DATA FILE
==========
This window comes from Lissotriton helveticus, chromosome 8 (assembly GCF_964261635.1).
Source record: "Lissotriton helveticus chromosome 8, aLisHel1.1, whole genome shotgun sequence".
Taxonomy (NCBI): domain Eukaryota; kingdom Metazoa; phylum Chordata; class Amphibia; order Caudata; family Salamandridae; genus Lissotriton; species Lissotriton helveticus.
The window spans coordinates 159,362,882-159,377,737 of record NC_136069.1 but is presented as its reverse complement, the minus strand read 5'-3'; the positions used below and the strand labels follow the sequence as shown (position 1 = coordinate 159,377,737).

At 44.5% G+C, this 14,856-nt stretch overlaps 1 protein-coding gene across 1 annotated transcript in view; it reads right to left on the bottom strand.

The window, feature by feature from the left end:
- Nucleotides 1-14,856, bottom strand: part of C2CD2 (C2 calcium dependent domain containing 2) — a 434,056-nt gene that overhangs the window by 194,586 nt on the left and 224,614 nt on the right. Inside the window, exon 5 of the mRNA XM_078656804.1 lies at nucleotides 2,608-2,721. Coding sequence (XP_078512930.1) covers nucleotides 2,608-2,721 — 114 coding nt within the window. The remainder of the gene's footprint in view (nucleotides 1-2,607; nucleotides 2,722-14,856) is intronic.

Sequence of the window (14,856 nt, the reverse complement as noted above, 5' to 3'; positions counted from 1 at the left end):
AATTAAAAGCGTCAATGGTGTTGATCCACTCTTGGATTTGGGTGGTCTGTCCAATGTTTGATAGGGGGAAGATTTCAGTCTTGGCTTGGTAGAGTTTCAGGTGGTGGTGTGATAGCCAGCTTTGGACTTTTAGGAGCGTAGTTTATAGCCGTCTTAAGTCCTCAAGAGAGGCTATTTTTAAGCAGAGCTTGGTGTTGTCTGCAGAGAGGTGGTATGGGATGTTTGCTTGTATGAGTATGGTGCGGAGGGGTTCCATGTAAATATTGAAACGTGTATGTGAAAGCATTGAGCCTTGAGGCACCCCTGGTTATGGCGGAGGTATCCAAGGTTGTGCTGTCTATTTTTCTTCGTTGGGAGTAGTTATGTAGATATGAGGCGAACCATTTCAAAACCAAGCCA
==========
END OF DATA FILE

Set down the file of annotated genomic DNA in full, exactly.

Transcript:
This window comes from Lissotriton helveticus, chromosome 8 (assembly GCF_964261635.1).
Source record: "Lissotriton helveticus chromosome 8, aLisHel1.1, whole genome shotgun sequence".
Taxonomy (NCBI): domain Eukaryota; kingdom Metazoa; phylum Chordata; class Amphibia; order Caudata; family Salamandridae; genus Lissotriton; species Lissotriton helveticus.
The window spans coordinates 159,362,882-159,377,737 of record NC_136069.1 but is presented as its reverse complement, the minus strand read 5'-3'; the positions used below and the strand labels follow the sequence as shown (position 1 = coordinate 159,377,737).

At 44.5% G+C, this 14,856-nt stretch overlaps 1 protein-coding gene across 1 annotated transcript in view; it reads right to left on the bottom strand.

The window, feature by feature from the left end:
- Nucleotides 1-14,856, bottom strand: part of C2CD2 (C2 calcium dependent domain containing 2) — a 434,056-nt gene that overhangs the window by 194,586 nt on the left and 224,614 nt on the right. Inside the window, exon 5 of the mRNA XM_078656804.1 lies at nucleotides 2,608-2,721. Coding sequence (XP_078512930.1) covers nucleotides 2,608-2,721 — 114 coding nt within the window. The remainder of the gene's footprint in view (nucleotides 1-2,607; nucleotides 2,722-14,856) is intronic.

Sequence of the window (14,856 nt, the reverse complement as noted above, 5' to 3'; positions counted from 1 at the left end):
AATTAAAAGCGTCAATGGTGTTGATCCACTCTTGGATTTGGGTGGTCTGTCCAATGTTTGATAGGGGGAAGATTTCAGTCTTGGCTTGGTAGAGTTTCAGGTGGTGGTGTGATAGCCAGCTTTGGACTTTTAGGAGCGTAGTTTATAGCCGTCTTAAGTCCTCAAGAGAGGCTATTTTTAAGCAGAGCTTGGTGTTGTCTGCAGAGAGGTGGTATGGGATGTTTGCTTGTATGAGTATGGTGCGGAGGGGTTCCATGTAAATATTGAAACGTGTATGTGAAAGCATTGAGCCTTGAGGCACCCCTGGTTATGGCGGAGGTATCCAAGGTTGTGCTGTCTATTTTTCTTCGTTGGGAGTAGTTATGTAGATATGAGGCGAACCATTTCAAAACCAAGCCA